Saturday, January 9, 2010

Can you Kandinsky?

(Brieflezend Meisje bij het Venster)c. 1657

An article in Smithsonian magazine (October, 2009), "Teaching Cops to See" provides ideas for writers to use also.  Amy Herman, art historian and attorney, teaches police officers the art of perception. She shows how to fine-tune their visual acuity to translate to investigating crime scenes and to prevent crimes. 

"There are no judgments or wrong answers," Herman explains when she takes a group to the Metropolitan Museum of Art.  She invites them to delve into the paintings for the details and notions about the situation. She advises officers never to use the words, clearly and obviously, "What's obvious or clear to you might not be to someone else," she says.

"What do we see here?"  She asks and has one person describe the scene to another who has his back to it.

Writers benefit from paying close attention to scenes from fine art or photography also. Delving into the creative nuances and details of another art form engages its mysteries and awe. It provides fodder for writing.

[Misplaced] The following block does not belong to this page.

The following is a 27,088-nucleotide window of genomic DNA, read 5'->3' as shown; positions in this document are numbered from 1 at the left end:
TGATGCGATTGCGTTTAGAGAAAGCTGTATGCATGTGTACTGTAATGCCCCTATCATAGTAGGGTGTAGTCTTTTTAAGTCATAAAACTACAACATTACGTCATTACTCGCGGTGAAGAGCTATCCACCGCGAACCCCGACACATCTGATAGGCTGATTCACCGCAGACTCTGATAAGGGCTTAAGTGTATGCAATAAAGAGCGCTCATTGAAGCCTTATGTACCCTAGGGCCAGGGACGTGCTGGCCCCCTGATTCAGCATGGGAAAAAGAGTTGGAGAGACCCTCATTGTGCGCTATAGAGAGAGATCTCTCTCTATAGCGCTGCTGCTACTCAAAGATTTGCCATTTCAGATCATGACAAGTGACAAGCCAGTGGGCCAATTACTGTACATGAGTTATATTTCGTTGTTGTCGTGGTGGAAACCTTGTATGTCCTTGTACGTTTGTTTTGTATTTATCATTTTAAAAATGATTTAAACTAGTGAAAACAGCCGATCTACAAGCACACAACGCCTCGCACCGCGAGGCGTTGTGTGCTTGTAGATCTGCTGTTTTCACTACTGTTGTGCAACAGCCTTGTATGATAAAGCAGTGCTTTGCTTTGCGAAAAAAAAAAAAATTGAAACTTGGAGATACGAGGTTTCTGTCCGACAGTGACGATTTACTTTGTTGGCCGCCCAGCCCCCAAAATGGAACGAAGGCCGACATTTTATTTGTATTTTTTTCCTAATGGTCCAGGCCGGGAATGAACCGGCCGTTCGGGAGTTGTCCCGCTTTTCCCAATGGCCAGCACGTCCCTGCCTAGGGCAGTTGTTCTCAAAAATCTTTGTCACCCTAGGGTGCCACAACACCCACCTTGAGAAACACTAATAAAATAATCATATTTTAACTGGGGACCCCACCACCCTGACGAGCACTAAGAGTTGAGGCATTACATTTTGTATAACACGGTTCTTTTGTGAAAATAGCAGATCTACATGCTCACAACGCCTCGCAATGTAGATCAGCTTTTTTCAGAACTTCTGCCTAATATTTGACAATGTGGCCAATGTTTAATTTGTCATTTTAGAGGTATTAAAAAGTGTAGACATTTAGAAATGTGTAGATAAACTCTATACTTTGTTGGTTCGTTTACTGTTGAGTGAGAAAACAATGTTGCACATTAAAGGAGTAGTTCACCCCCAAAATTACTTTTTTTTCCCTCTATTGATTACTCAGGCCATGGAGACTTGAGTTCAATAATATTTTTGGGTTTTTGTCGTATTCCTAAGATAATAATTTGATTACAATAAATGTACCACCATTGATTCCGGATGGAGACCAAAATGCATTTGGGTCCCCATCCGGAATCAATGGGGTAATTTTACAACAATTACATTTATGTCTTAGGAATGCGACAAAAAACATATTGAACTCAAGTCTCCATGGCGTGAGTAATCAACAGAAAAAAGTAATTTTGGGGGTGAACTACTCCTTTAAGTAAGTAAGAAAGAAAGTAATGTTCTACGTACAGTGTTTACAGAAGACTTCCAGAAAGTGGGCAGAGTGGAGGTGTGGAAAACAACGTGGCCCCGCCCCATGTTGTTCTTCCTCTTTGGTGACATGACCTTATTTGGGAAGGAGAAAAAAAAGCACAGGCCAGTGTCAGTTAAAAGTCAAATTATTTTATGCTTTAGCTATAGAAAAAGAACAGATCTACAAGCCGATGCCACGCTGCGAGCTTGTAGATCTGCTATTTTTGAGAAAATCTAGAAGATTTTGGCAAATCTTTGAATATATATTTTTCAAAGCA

Spend time looking at paintings of the Dutch Masters.  They painted in detail with story and emotion.  Also, observe abstract and impressionistic painters. Develop your concrete skills to play and write a story from the perspective of Vassily Kandinsky.

Creative Write
: Observe realistic paintings, abstraction and photography. Move right into the scene and describe it from front to back. Then go the opposite way in another. Bring in all the details to evoke the situation. Then add sounds, scents and tastes.

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